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Previous research showed that gross efficiency (GE) declines during exercise and therefore influences the expenditure of anaerobic and aerobic resources.


To calculate the anaerobic work produced during cycling time trials of different length, with and without a GE correction.


Anaerobic work was calculated in 18 trained competitive cyclists during 4 time trials (500, 1000, 2000, and 4000-m). Two additional time trials (1000 and 4000 m) that were stopped at 50% of the corresponding “full” time trial were performed to study the rate of the decline in GE.


Correcting for a declining GE during time-trial exercise resulted in a significant (P < .001) increase in anaerobically attributable work of 30%, with a 95% confidence interval of [25%, 36%]. A significant interaction effect between calculation method (constant GE, declining GE) and distance (500, 1000, 2000, 4000 m) was found (P < .001). Further analysis revealed that the constant-GE calculation method was different from the declining method for all distances and that anaerobic work calculated assuming a constant GE did not result in equal values for anaerobic work calculated over different time-trial distances (P < .001). However, correcting for a declining GE resulted in a constant value for anaerobically attributable work (P = .18).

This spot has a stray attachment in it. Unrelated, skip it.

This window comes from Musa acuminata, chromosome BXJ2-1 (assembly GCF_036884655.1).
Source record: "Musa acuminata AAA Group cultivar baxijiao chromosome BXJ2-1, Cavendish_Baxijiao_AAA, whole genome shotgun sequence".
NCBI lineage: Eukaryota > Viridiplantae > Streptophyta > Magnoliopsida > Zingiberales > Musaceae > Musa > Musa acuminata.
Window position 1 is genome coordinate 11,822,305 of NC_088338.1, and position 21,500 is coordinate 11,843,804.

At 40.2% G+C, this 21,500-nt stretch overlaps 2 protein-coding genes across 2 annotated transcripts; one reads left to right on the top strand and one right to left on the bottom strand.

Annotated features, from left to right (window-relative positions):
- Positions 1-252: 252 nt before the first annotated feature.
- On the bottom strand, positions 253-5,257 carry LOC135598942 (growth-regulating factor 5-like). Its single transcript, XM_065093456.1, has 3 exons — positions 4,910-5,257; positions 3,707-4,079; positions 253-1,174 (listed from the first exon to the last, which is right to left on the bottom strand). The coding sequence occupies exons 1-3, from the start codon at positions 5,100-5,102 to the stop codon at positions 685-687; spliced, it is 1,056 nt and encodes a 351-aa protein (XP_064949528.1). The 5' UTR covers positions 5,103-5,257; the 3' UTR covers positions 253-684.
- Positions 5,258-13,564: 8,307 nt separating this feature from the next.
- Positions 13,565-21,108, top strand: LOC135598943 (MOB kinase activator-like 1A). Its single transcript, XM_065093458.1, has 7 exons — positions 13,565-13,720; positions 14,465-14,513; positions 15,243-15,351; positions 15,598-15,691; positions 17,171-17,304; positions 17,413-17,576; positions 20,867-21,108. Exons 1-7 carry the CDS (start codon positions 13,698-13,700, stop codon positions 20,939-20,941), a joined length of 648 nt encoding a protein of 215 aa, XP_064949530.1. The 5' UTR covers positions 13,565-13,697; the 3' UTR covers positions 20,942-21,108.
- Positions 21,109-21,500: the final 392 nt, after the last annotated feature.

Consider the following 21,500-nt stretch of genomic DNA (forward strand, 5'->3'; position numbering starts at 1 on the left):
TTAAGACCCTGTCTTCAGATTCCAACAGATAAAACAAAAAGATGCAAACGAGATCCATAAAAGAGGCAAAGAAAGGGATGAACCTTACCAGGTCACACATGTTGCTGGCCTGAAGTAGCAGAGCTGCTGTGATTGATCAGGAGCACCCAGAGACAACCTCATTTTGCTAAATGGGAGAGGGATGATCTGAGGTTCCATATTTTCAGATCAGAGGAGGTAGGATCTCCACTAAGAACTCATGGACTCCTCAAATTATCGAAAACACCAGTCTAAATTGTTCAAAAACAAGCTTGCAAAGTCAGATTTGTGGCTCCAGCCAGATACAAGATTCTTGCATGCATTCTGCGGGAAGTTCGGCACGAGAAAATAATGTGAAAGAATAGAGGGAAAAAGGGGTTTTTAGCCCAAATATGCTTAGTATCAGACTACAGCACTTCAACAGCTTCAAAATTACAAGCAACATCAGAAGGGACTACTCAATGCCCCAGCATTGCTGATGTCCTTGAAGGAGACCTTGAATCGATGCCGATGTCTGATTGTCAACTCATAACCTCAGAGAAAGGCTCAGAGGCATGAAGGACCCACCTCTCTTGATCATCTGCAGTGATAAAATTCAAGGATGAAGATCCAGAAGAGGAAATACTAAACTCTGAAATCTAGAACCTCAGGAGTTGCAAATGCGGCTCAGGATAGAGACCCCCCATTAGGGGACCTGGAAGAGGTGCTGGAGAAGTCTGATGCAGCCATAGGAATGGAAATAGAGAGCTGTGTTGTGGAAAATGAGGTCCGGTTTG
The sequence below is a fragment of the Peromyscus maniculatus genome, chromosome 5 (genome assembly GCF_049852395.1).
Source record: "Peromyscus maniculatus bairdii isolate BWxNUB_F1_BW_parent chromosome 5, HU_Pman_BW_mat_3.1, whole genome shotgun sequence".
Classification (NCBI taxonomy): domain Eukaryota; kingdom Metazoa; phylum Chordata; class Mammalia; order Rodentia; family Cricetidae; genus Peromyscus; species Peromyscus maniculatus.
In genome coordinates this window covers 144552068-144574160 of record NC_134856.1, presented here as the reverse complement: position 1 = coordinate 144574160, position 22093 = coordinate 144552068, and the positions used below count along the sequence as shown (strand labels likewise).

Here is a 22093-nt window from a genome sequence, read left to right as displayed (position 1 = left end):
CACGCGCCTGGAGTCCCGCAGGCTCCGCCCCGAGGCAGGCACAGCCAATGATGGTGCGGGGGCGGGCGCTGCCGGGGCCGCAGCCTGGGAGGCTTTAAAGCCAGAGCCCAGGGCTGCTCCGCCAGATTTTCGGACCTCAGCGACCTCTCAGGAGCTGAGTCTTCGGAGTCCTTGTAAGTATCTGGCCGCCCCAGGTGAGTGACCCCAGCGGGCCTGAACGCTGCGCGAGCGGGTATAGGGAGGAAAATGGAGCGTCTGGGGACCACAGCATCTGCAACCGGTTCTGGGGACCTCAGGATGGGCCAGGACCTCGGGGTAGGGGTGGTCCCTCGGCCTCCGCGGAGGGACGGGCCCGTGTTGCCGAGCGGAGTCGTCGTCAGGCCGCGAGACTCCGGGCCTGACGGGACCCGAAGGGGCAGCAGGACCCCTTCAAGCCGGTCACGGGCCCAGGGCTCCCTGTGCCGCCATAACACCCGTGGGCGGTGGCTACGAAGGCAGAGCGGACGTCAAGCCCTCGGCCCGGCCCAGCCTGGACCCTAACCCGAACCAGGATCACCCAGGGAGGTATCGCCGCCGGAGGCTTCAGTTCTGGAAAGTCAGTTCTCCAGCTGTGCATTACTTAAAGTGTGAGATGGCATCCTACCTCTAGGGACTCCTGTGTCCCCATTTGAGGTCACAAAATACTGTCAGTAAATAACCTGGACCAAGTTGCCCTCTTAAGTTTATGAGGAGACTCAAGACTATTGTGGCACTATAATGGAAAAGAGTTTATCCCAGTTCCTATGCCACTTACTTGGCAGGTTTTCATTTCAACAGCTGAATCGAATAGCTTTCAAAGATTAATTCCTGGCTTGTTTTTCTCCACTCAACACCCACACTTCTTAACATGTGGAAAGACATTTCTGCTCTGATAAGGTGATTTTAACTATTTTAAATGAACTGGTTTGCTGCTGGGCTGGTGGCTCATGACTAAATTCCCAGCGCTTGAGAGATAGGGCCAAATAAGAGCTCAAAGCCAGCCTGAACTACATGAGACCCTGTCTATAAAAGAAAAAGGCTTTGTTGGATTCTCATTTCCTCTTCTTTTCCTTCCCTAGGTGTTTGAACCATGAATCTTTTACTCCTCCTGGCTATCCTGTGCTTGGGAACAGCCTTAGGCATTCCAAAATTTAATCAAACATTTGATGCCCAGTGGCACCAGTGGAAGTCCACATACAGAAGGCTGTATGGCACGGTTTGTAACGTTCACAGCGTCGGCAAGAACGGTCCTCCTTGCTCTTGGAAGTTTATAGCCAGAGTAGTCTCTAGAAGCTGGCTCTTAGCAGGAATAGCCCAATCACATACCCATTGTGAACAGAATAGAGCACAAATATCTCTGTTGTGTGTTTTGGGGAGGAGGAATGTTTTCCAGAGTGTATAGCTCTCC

Anaerobic work calculated during short time trials (<4000 m) with a correction for a declining GE is increased by 30% [25%, 36%] and may represent anaerobic energy contributions during high-intensity exercise better than calculating anaerobic work assuming a constant GE.

Mulder, Noordhof, and de Koning are with MOVE Research Inst Amsterdam, VU University, Amsterdam, The Netherlands. Malterer and Foster are with the Dept of Exercise and Sport Science, University of Wisconsin-La Crosse, La Crosse, WI. Address author correspondence to Roy Mulder at